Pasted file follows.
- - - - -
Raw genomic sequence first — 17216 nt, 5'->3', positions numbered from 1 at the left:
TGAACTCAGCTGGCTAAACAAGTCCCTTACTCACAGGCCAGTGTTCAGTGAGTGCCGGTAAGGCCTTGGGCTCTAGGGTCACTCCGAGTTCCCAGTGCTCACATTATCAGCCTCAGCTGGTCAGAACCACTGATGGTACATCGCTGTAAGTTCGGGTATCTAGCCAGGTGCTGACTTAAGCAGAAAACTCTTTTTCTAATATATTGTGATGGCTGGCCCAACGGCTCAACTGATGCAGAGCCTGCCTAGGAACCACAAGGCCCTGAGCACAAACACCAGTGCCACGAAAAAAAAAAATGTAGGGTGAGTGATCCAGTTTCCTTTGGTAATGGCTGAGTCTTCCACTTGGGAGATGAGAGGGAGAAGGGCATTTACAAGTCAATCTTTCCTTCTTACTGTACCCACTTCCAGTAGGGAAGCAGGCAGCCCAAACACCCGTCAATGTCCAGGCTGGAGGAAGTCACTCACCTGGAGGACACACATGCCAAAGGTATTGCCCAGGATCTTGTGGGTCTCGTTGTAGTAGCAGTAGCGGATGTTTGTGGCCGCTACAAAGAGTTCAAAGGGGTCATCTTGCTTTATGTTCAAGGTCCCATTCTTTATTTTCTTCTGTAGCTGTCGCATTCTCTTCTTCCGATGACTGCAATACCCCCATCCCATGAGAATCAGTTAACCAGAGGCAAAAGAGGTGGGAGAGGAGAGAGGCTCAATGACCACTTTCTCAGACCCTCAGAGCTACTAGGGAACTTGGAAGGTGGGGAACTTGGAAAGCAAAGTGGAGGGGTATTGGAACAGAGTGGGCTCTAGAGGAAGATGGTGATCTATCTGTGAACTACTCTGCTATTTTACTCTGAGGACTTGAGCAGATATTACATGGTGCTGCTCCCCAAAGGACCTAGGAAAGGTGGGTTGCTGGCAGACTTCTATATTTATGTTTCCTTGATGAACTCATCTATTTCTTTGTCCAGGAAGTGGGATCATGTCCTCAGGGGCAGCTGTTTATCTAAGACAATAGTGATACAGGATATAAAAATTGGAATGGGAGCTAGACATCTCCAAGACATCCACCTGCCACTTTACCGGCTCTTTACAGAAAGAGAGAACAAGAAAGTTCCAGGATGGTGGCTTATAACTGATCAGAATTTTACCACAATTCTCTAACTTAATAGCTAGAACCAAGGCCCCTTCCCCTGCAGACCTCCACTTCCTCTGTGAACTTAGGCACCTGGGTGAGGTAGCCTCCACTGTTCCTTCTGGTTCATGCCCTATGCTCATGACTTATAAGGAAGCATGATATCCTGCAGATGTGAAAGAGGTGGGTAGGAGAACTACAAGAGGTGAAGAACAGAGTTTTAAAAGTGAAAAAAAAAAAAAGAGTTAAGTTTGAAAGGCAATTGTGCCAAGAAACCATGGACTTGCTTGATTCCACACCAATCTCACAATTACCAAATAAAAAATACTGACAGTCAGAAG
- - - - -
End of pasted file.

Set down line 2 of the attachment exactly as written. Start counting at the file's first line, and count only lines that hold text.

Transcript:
TGAACTCAGCTGGCTAAACAAGTCCCTTACTCACAGGCCAGTGTTCAGTGAGTGCCGGTAAGGCCTTGGGCTCTAGGGTCACTCCGAGTTCCCAGTGCTCACATTATCAGCCTCAGCTGGTCAGAACCACTGATGGTACATCGCTGTAAGTTCGGGTATCTAGCCAGGTGCTGACTTAAGCAGAAAACTCTTTTTCTAATATATTGTGATGGCTGGCCCAACGGCTCAACTGATGCAGAGCCTGCCTAGGAACCACAAGGCCCTGAGCACAAACACCAGTGCCACGAAAAAAAAAAATGTAGGGTGAGTGATCCAGTTTCCTTTGGTAATGGCTGAGTCTTCCACTTGGGAGATGAGAGGGAGAAGGGCATTTACAAGTCAATCTTTCCTTCTTACTGTACCCACTTCCAGTAGGGAAGCAGGCAGCCCAAACACCCGTCAATGTCCAGGCTGGAGGAAGTCACTCACCTGGAGGACACACATGCCAAAGGTATTGCCCAGGATCTTGTGGGTCTCGTTGTAGTAGCAGTAGCGGATGTTTGTGGCCGCTACAAAGAGTTCAAAGGGGTCATCTTGCTTTATGTTCAAGGTCCCATTCTTTATTTTCTTCTGTAGCTGTCGCATTCTCTTCTTCCGATGACTGCAATACCCCCATCCCATGAGAATCAGTTAACCAGAGGCAAAAGAGGTGGGAGAGGAGAGAGGCTCAATGACCACTTTCTCAGACCCTCAGAGCTACTAGGGAACTTGGAAGGTGGGGAACTTGGAAAGCAAAGTGGAGGGGTATTGGAACAGAGTGGGCTCTAGAGGAAGATGGTGATCTATCTGTGAACTACTCTGCTATTTTACTCTGAGGACTTGAGCAGATATTACATGGTGCTGCTCCCCAAAGGACCTAGGAAAGGTGGGTTGCTGGCAGACTTCTATATTTATGTTTCCTTGATGAACTCATCTATTTCTTTGTCCAGGAAGTGGGATCATGTCCTCAGGGGCAGCTGTTTATCTAAGACAATAGTGATACAGGATATAAAAATTGGAATGGGAGCTAGACATCTCCAAGACATCCACCTGCCACTTTACCGGCTCTTTACAGAAAGAGAGAACAAGAAAGTTCCAGGATGGTGGCTTATAACTGATCAGAATTTTACCACAATTCTCTAACTTAATAGCTAGAACCAAGGCCCCTTCCCCTGCAGACCTCCACTTCCTCTGTGAACTTAGGCACCTGGGTGAGGTAGCCTCCACTGTTCCTTCTGGTTCATGCCCTATGCTCATGACTTATAAGGAAGCATGATATCCTGCAGATGTGAAAGAGGTGGGTAGGAGAACTACAAGAGGTGAAGAACAGAGTTTTAAAAGTGAAAAAAAAAAAAAGAGTTAAGTTTGAAAGGCAATTGTGCCAAGAAACCATGGACTTGCTTGATTCCACACCAATCTCACAATTACCAAATAAAAAATACTGACAGTCAGAAG